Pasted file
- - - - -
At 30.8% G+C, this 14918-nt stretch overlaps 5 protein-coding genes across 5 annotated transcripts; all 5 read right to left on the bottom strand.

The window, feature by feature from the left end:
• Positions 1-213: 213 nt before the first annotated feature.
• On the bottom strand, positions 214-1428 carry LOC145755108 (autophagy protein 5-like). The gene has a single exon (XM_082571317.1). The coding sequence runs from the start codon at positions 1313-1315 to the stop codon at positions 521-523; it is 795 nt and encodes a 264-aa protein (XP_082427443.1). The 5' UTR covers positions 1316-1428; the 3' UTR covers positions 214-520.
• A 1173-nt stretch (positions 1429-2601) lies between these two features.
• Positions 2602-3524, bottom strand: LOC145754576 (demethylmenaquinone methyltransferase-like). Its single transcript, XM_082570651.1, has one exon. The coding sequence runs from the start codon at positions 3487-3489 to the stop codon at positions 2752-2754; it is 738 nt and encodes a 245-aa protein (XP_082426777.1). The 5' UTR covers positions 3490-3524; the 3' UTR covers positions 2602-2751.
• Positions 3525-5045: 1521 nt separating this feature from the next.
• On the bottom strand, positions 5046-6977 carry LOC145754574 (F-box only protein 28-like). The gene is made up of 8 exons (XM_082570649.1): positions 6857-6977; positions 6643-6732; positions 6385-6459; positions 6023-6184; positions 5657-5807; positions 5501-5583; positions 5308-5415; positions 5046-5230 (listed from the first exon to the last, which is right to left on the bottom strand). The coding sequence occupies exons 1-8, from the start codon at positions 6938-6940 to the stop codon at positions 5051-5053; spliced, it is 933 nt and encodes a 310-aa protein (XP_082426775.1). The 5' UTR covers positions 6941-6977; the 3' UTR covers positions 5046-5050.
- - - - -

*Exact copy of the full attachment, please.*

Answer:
At 30.8% G+C, this 14918-nt stretch overlaps 5 protein-coding genes across 5 annotated transcripts; all 5 read right to left on the bottom strand.

The window, feature by feature from the left end:
• Positions 1-213: 213 nt before the first annotated feature.
• On the bottom strand, positions 214-1428 carry LOC145755108 (autophagy protein 5-like). The gene has a single exon (XM_082571317.1). The coding sequence runs from the start codon at positions 1313-1315 to the stop codon at positions 521-523; it is 795 nt and encodes a 264-aa protein (XP_082427443.1). The 5' UTR covers positions 1316-1428; the 3' UTR covers positions 214-520.
• A 1173-nt stretch (positions 1429-2601) lies between these two features.
• Positions 2602-3524, bottom strand: LOC145754576 (demethylmenaquinone methyltransferase-like). Its single transcript, XM_082570651.1, has one exon. The coding sequence runs from the start codon at positions 3487-3489 to the stop codon at positions 2752-2754; it is 738 nt and encodes a 245-aa protein (XP_082426777.1). The 5' UTR covers positions 3490-3524; the 3' UTR covers positions 2602-2751.
• Positions 3525-5045: 1521 nt separating this feature from the next.
• On the bottom strand, positions 5046-6977 carry LOC145754574 (F-box only protein 28-like). The gene is made up of 8 exons (XM_082570649.1): positions 6857-6977; positions 6643-6732; positions 6385-6459; positions 6023-6184; positions 5657-5807; positions 5501-5583; positions 5308-5415; positions 5046-5230 (listed from the first exon to the last, which is right to left on the bottom strand). The coding sequence occupies exons 1-8, from the start codon at positions 6938-6940 to the stop codon at positions 5051-5053; spliced, it is 933 nt and encodes a 310-aa protein (XP_082426775.1). The 5' UTR covers positions 6941-6977; the 3' UTR covers positions 5046-5050.